Obituary: 2020 is shaping up to be, without question an annus horribilis, for many reasons; not just because of our farkakte Prime Minster & assembled conservative clowns, but for the unanticipated depletion of UK light entertainment & great British games shows. Sadly we’ve whispered tearful adieus to many tragically departed troupers, the like of whom we’ll never see again. Impossible to replace, rough diamonds of music hall variety pedigree — now starring in that fêted summertime seaside special in the heavens; there’ll be fresh faced pretenders, young talent queuing up to replenish supply lines of mirthful catchphrases laden with saucy double-entendres, yet one fears an era’s shifted to a mournful resting place where spectacular eras end.
Of gravest loss, quite unexpectedly over the weekend, after storming out from his West Country gig & throwing priceless toys out of his pram, was the legendary Russell Howard. In an act of self-immolation, erenow everyone’s favoured underdog, histrionically passed onto that massive sealed tomb for completely talentless wankers in the sky when, according to eye-witness reports from the official ‘we fucking hate Russell Howard’ mob, he exuberantly stuffed a live rattle-snake up his own arse before quickly ramming two sticks of burning dynamite down his throat.
Clearly rattled, it was the comedian’s dramatic reaction to professional frustration, borne of being filmed whilst working, not by simply run of the mill workplace CCTV, casually endured by millions of us, rather by a female member of his paying public brandishing a smart phone, capturing moving images of his top secret new routine. In a très touchy touché display of heartfelt integrity, mimicking his cretinous vaginard tormentor, Howard revealed his own smart phone, & aiming its camera at her, cried. Gallantly, Howard, a prince of comedy, possibly the worlds greatest ever funny-man, soldiered on, with what he emotionally described as “safe, old material” for a few car crash minutes. However, befuddled, he soon lost his way, into a cul de sac, from where, in foods of tears, he poignantly turned to the errant lady, choking on tragic words — “you’ve ruined it now”.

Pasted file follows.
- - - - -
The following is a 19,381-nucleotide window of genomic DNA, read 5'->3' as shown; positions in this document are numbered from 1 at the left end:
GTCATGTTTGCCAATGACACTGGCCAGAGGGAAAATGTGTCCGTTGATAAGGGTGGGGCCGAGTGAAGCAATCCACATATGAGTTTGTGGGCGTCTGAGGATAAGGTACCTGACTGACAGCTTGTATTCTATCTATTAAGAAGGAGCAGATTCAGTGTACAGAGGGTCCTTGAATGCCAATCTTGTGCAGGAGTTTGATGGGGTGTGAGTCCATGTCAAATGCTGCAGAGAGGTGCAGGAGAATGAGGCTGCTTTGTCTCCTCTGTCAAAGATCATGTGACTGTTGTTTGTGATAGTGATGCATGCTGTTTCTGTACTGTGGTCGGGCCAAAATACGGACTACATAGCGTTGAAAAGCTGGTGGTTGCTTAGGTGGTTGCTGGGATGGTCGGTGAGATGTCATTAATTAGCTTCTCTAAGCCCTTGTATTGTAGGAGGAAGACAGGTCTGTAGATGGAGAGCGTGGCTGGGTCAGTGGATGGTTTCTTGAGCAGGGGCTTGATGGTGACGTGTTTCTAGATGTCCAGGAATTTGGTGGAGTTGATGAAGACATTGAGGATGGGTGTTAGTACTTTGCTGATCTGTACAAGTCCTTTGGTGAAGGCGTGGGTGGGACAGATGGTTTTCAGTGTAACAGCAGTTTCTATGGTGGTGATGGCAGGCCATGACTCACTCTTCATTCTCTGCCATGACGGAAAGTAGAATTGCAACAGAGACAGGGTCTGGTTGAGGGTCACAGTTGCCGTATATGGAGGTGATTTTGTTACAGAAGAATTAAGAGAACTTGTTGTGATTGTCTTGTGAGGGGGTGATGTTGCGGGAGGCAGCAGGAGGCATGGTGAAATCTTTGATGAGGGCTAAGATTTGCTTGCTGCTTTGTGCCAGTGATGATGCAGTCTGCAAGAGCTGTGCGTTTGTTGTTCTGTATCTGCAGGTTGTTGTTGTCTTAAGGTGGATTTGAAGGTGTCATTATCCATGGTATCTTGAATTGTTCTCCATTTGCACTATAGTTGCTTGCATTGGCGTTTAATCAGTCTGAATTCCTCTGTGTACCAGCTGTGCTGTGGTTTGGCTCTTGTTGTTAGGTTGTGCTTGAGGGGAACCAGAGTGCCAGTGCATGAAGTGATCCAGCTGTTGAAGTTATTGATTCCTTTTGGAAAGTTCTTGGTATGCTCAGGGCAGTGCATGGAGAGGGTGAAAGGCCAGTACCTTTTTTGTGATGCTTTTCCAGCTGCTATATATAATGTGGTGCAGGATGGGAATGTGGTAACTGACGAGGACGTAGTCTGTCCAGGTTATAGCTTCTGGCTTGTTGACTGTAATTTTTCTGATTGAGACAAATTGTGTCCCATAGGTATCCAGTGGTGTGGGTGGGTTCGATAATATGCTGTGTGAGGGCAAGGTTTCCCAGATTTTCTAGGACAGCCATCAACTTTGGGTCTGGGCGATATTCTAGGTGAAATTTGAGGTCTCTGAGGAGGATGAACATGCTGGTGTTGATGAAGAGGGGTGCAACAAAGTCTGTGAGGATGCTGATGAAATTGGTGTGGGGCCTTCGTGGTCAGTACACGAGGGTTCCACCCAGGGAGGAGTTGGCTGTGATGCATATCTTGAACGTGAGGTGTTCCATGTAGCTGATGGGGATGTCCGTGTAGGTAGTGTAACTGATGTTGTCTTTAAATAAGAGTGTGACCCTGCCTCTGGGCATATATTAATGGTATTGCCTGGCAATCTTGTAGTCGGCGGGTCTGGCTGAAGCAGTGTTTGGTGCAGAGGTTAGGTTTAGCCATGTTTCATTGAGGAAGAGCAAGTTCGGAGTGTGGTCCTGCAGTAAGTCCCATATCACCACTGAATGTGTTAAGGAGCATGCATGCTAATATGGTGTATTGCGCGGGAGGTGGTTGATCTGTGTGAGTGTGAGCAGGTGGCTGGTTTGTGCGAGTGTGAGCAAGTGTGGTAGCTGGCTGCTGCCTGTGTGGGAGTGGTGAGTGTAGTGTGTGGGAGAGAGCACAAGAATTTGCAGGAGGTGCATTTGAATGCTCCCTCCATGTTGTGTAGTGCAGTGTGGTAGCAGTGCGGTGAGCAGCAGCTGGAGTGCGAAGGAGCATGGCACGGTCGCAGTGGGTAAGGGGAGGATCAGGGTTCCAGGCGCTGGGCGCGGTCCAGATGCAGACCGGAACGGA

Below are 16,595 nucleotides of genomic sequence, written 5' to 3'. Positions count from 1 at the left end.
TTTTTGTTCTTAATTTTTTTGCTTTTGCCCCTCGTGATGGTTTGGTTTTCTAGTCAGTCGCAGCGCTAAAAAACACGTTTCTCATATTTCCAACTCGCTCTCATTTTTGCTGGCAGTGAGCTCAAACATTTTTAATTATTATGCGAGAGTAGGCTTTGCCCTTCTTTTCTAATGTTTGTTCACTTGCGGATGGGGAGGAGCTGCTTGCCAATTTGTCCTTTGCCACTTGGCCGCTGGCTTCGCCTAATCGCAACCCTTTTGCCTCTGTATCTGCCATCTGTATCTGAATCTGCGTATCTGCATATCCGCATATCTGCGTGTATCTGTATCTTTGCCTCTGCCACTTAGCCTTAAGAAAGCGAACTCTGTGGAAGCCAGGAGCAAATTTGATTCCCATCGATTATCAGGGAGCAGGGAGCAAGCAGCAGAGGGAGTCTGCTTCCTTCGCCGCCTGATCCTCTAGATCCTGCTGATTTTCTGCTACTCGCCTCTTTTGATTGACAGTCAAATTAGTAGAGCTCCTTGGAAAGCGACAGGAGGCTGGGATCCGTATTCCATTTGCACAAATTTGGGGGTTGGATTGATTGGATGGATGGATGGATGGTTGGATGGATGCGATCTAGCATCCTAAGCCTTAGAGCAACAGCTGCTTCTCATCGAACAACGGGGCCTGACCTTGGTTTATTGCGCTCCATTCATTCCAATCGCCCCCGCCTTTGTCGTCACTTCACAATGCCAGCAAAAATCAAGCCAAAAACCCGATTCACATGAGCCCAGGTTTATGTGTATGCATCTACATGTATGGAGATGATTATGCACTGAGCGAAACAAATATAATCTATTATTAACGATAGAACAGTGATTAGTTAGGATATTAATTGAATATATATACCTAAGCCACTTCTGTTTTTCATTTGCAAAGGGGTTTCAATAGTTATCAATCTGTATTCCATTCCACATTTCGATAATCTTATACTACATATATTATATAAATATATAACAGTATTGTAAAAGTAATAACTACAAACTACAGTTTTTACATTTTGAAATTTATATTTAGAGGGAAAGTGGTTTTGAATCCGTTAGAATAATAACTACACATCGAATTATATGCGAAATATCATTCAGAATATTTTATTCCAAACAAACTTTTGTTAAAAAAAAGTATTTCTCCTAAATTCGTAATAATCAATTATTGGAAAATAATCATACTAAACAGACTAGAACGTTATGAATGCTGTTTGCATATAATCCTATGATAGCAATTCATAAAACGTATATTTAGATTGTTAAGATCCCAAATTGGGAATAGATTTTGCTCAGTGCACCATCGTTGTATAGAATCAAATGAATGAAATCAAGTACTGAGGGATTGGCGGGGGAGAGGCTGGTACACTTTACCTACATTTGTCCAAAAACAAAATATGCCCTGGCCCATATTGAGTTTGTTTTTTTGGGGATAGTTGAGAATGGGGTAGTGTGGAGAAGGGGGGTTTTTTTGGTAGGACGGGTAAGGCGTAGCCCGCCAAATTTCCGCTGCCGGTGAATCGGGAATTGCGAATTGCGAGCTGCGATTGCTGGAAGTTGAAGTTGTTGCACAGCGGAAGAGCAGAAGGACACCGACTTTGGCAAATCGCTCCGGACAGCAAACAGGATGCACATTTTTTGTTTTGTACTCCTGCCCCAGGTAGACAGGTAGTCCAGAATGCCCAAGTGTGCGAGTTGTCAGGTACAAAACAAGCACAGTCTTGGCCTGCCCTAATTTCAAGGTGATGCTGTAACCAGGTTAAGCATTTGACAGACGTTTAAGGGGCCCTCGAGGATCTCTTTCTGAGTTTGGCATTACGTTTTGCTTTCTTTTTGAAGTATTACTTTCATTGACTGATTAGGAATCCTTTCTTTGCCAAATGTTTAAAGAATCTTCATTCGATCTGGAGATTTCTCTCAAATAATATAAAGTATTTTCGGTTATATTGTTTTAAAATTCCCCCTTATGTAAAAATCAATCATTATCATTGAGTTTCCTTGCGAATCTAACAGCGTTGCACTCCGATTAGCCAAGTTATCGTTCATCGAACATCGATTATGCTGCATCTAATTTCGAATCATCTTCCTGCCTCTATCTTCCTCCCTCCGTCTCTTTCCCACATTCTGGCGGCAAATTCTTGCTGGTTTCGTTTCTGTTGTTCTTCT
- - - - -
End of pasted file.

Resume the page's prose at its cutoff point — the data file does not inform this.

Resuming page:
Finally, after kneeling to take a deep panic breath, Howard screamed- ‘’that if she couldn’t simply live in this happy slapstick moment, without recourse to cameras”, then he would “die in an unhappy, cruel celluloid moment’’. Initially laughing, thinking it part of Howards fabled shtick, a photogenic home town audience was left stunned when the blond-mopped stand-up, made good on his promise, confirming that comedians of his stellar stature, are indeed a “dying breed” (generally on account of sedative abuse, self-administered to quell non-stop 24-hour a day neurotic fear of iPhone pirates capturing their sacrosanct performances, & diluting its genius to ruin, via unauthorised YouTube uploads).
Enthralled, gobsmacked observers were gert lush united in maintaining that the final impression of Howard’s, of a man about to explode with a deadly reptile hanging-out behind his strides, was his best — most memorable, universally acclaimed — & indeed his life’s work only convincing performance, & indubitably its grandest entertainment.
Russell’s unoriginal career as a comic-cum-impressionist, commenced focussing entirely on inventively copying selected thoughts, & reactions, attributable to ordinary folk one might meet in the street, when he was still only a mere ADHD upstart from the provinces. Born last century to a family of no obvious abilities, or community spirit, it was all too predictable early doors that Russell would follow in his family’s mundane footsteps. Hyperactive, unlikeable, & untrustworthy, he sought attention through his gift. As every budding professional dissimulator does, Russell started by delivering exaggerated physical & oral copies of siblings, progressing steadily onto bearing absolutely no resemblance whatsoever re-enactments of school teachers in the evening. Throughout his career nothing-nor-no-one was safe from Howard’s satirical claws. He’ll be recalled by show biz pals for not a long time to come; by some as a comic, by few as an LP, by others as a cautionary novel by Franz Kafka. But outside the marquee where he spent his final incendiary seconds he’ll be mostly remembered as an utter, utter, utter toerag.